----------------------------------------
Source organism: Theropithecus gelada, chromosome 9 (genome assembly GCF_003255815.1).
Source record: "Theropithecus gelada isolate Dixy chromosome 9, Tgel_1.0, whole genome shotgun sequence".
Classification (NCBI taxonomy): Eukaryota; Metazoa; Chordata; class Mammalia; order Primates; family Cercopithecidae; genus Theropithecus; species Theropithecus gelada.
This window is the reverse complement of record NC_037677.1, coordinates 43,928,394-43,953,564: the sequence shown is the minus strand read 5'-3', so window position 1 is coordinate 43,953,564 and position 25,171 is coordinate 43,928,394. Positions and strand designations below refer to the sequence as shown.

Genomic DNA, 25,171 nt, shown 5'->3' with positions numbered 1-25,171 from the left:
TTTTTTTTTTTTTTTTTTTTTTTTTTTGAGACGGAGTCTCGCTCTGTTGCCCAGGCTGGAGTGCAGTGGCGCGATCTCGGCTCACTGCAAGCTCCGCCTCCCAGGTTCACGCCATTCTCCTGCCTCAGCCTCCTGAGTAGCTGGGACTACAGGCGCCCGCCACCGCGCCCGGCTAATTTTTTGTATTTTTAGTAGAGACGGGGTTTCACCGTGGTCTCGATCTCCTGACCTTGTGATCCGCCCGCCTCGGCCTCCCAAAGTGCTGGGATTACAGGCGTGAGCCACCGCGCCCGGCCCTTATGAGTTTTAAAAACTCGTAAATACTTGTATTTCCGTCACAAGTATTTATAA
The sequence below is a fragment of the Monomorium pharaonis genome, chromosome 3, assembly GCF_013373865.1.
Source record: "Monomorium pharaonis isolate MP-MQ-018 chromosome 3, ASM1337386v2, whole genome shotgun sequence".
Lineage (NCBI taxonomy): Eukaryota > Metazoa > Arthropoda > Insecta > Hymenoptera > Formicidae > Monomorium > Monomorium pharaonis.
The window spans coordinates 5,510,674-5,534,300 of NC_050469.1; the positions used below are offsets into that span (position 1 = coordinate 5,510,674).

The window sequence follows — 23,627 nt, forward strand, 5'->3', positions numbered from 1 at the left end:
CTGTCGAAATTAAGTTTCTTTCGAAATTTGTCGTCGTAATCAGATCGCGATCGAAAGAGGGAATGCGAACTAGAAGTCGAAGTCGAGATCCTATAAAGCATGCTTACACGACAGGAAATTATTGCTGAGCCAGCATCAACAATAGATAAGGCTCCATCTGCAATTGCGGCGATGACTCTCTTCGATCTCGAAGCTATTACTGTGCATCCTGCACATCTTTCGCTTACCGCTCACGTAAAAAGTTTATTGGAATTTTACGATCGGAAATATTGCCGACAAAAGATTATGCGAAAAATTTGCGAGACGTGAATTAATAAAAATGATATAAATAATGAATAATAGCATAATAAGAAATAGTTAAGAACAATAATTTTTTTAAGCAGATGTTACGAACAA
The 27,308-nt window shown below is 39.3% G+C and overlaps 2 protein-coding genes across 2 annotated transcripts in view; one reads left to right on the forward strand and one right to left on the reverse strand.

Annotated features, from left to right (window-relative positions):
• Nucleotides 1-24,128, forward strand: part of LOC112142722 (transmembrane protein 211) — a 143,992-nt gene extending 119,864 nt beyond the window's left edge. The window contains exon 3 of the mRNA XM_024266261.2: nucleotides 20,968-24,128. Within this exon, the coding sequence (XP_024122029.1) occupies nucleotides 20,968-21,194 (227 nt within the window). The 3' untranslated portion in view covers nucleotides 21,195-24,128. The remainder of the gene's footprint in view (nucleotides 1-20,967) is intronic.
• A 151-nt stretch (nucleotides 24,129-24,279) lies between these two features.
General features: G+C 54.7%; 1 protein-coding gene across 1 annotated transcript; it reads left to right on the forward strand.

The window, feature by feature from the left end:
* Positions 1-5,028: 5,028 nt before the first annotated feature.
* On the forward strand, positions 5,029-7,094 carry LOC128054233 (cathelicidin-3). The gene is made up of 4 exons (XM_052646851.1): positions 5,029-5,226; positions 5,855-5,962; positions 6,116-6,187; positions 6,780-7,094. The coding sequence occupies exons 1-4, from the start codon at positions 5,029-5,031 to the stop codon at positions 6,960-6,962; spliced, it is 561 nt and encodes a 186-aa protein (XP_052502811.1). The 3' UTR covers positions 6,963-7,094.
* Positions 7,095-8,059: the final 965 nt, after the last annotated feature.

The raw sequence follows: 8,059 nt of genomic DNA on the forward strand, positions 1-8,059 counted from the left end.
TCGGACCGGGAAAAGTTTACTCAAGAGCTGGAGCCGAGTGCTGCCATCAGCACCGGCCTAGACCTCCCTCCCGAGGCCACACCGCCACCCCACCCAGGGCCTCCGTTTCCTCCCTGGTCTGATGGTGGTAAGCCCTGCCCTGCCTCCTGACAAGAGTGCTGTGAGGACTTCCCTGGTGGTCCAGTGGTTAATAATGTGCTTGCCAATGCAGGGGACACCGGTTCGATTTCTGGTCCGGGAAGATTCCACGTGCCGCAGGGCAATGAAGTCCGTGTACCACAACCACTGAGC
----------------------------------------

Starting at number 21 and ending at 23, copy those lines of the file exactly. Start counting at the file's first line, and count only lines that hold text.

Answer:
* Positions 7,095-8,059: the final 965 nt, after the last annotated feature.

The raw sequence follows: 8,059 nt of genomic DNA on the forward strand, positions 1-8,059 counted from the left end.
TCGGACCGGGAAAAGTTTACTCAAGAGCTGGAGCCGAGTGCTGCCATCAGCACCGGCCTAGACCTCCCTCCCGAGGCCACACCGCCACCCCACCCAGGGCCTCCGTTTCCTCCCTGGTCTGATGGTGGTAAGCCCTGCCCTGCCTCCTGACAAGAGTGCTGTGAGGACTTCCCTGGTGGTCCAGTGGTTAATAATGTGCTTGCCAATGCAGGGGACACCGGTTCGATTTCTGGTCCGGGAAGATTCCACGTGCCGCAGGGCAATGAAGTCCGTGTACCACAACCACTGAGC